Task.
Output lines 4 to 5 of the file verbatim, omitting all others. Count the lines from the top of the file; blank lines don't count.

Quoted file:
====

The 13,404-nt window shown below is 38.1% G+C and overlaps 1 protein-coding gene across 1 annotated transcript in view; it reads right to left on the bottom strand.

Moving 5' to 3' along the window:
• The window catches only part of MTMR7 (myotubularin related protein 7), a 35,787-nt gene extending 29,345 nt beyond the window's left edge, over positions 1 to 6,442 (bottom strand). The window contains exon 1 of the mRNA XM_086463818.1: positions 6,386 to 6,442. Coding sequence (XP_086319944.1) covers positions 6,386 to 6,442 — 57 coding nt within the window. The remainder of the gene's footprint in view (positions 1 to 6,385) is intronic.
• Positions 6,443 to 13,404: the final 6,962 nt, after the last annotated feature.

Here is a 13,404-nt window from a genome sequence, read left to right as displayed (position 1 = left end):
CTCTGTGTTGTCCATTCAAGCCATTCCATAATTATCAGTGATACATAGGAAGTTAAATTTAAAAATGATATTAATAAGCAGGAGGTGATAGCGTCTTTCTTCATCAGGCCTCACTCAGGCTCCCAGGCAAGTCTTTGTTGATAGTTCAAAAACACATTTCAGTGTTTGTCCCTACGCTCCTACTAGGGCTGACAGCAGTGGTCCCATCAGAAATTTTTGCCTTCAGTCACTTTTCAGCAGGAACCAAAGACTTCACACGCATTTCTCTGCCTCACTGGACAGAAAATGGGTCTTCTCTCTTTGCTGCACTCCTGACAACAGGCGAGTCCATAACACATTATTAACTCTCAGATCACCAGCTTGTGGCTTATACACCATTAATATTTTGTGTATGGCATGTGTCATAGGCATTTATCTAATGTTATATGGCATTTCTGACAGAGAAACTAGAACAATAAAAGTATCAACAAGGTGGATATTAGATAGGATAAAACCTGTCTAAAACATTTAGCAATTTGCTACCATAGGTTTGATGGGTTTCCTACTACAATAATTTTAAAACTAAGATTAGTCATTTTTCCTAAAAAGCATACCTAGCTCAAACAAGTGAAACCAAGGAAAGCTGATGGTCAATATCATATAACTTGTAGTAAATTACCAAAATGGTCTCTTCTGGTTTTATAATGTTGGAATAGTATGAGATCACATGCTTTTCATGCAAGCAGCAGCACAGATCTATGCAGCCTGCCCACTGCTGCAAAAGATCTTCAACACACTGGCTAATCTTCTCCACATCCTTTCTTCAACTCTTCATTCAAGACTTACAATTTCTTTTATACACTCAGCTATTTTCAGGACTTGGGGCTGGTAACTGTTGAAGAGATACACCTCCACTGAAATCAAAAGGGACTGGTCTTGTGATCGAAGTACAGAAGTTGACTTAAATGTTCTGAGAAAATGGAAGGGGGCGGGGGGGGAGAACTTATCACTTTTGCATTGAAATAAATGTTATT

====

• Positions 6,443 to 13,404: the final 6,962 nt, after the last annotated feature.

Here is a 13,404-nt window from a genome sequence, read left to right as displayed (position 1 = left end):